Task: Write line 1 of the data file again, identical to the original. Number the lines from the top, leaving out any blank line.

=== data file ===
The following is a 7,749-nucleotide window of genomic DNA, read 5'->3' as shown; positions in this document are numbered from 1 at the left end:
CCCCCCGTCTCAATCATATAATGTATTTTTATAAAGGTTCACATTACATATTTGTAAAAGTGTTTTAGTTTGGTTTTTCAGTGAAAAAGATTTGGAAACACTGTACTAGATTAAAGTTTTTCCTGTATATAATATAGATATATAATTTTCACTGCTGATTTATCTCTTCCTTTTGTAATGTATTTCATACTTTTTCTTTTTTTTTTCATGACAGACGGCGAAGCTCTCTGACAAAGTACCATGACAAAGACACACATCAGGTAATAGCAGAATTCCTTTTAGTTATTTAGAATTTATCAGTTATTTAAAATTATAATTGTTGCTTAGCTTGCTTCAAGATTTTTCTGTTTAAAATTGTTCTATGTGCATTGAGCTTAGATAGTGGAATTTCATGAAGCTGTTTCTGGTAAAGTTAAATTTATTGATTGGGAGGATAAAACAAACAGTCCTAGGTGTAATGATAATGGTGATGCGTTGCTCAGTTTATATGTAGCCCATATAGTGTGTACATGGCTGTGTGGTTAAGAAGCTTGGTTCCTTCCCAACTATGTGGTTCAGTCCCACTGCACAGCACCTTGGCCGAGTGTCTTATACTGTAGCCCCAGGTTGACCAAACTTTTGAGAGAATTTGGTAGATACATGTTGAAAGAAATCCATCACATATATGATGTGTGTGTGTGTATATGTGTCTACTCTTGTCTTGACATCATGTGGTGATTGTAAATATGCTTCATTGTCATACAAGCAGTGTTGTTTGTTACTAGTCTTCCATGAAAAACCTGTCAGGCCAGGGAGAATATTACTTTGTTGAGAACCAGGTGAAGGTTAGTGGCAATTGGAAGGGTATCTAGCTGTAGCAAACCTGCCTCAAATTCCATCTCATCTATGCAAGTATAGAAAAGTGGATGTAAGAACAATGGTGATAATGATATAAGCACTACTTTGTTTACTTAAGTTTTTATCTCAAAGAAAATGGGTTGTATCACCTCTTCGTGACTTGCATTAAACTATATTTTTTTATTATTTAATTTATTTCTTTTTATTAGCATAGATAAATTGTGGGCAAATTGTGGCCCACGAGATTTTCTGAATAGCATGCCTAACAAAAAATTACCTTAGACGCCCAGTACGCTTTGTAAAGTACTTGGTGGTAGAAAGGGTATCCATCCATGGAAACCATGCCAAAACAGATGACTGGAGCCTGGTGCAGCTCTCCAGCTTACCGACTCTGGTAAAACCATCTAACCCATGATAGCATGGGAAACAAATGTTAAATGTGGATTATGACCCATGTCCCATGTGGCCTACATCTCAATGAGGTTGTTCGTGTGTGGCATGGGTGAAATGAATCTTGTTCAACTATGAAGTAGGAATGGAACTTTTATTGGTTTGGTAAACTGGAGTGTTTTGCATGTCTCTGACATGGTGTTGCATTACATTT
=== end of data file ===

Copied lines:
The following is a 7,749-nucleotide window of genomic DNA, read 5'->3' as shown; positions in this document are numbered from 1 at the left end: